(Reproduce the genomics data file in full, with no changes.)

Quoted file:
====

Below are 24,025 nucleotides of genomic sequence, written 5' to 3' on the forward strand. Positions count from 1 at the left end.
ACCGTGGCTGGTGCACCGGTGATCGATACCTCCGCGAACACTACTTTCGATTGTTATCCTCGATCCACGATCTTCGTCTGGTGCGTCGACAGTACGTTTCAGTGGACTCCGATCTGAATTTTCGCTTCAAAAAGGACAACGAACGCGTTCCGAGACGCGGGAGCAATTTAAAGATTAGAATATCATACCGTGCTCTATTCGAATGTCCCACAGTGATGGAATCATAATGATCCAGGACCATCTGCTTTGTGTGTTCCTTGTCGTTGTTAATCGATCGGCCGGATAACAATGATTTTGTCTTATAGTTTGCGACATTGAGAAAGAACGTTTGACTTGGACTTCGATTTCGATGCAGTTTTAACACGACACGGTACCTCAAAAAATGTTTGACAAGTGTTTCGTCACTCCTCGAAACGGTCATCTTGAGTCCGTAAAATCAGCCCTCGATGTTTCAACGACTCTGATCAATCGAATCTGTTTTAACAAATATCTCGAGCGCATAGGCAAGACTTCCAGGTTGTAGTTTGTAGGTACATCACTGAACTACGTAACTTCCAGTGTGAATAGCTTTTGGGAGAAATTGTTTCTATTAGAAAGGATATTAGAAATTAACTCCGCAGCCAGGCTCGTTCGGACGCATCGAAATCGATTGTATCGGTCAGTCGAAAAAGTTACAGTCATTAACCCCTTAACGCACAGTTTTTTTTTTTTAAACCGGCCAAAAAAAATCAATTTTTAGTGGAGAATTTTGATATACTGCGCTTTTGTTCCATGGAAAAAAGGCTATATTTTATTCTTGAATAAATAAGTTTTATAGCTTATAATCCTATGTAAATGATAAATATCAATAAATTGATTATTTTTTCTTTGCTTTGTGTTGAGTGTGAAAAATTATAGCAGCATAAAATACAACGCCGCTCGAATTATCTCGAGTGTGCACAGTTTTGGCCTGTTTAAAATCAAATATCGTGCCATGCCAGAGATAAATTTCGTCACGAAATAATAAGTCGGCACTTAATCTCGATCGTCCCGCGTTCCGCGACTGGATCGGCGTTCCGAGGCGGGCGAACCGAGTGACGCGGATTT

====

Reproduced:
Below are 24,025 nucleotides of genomic sequence, written 5' to 3' on the forward strand. Positions count from 1 at the left end.
ACCGTGGCTGGTGCACCGGTGATCGATACCTCCGCGAACACTACTTTCGATTGTTATCCTCGATCCACGATCTTCGTCTGGTGCGTCGACAGTACGTTTCAGTGGACTCCGATCTGAATTTTCGCTTCAAAAAGGACAACGAACGCGTTCCGAGACGCGGGAGCAATTTAAAGATTAGAATATCATACCGTGCTCTATTCGAATGTCCCACAGTGATGGAATCATAATGATCCAGGACCATCTGCTTTGTGTGTTCCTTGTCGTTGTTAATCGATCGGCCGGATAACAATGATTTTGTCTTATAGTTTGCGACATTGAGAAAGAACGTTTGACTTGGACTTCGATTTCGATGCAGTTTTAACACGACACGGTACCTCAAAAAATGTTTGACAAGTGTTTCGTCACTCCTCGAAACGGTCATCTTGAGTCCGTAAAATCAGCCCTCGATGTTTCAACGACTCTGATCAATCGAATCTGTTTTAACAAATATCTCGAGCGCATAGGCAAGACTTCCAGGTTGTAGTTTGTAGGTACATCACTGAACTACGTAACTTCCAGTGTGAATAGCTTTTGGGAGAAATTGTTTCTATTAGAAAGGATATTAGAAATTAACTCCGCAGCCAGGCTCGTTCGGACGCATCGAAATCGATTGTATCGGTCAGTCGAAAAAGTTACAGTCATTAACCCCTTAACGCACAGTTTTTTTTTTTTAAACCGGCCAAAAAAAATCAATTTTTAGTGGAGAATTTTGATATACTGCGCTTTTGTTCCATGGAAAAAAGGCTATATTTTATTCTTGAATAAATAAGTTTTATAGCTTATAATCCTATGTAAATGATAAATATCAATAAATTGATTATTTTTTCTTTGCTTTGTGTTGAGTGTGAAAAATTATAGCAGCATAAAATACAACGCCGCTCGAATTATCTCGAGTGTGCACAGTTTTGGCCTGTTTAAAATCAAATATCGTGCCATGCCAGAGATAAATTTCGTCACGAAATAATAAGTCGGCACTTAATCTCGATCGTCCCGCGTTCCGCGACTGGATCGGCGTTCCGAGGCGGGCGAACCGAGTGACGCGGATTT